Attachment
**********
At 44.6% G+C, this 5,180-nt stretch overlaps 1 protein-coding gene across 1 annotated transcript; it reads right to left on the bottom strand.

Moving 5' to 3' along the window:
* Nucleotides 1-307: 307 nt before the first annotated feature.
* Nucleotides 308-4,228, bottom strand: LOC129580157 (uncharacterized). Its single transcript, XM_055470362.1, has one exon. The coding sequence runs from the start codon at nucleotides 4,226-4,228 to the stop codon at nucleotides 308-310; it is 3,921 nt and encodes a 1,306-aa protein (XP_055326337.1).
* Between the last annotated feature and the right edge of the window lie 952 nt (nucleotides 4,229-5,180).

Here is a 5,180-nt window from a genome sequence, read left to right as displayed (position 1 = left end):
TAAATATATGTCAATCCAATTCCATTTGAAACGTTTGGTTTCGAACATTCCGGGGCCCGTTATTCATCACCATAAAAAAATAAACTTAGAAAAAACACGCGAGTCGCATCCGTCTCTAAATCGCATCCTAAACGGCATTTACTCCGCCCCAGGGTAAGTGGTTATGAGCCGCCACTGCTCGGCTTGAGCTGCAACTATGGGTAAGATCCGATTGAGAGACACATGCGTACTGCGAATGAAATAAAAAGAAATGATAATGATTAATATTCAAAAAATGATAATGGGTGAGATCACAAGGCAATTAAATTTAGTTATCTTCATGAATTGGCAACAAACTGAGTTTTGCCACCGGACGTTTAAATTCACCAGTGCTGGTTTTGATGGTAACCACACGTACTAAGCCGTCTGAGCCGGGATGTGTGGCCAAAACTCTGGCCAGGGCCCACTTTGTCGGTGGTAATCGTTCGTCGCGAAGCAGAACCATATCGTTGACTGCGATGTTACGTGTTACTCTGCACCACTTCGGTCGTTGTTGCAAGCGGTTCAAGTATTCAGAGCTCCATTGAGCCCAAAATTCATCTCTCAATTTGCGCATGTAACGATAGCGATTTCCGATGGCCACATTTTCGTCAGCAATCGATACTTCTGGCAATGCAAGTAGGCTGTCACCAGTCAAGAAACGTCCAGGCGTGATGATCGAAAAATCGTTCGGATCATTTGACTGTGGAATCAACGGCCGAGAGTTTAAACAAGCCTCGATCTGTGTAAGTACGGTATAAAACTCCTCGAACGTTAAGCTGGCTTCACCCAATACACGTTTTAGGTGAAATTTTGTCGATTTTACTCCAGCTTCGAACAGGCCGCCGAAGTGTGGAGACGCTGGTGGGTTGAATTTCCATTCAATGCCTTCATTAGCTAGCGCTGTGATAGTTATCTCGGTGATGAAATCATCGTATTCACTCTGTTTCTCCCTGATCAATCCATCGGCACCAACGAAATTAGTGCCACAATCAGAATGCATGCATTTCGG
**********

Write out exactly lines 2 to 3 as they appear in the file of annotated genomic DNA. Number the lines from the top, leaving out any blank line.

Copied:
Moving 5' to 3' along the window:
* Nucleotides 1-307: 307 nt before the first annotated feature.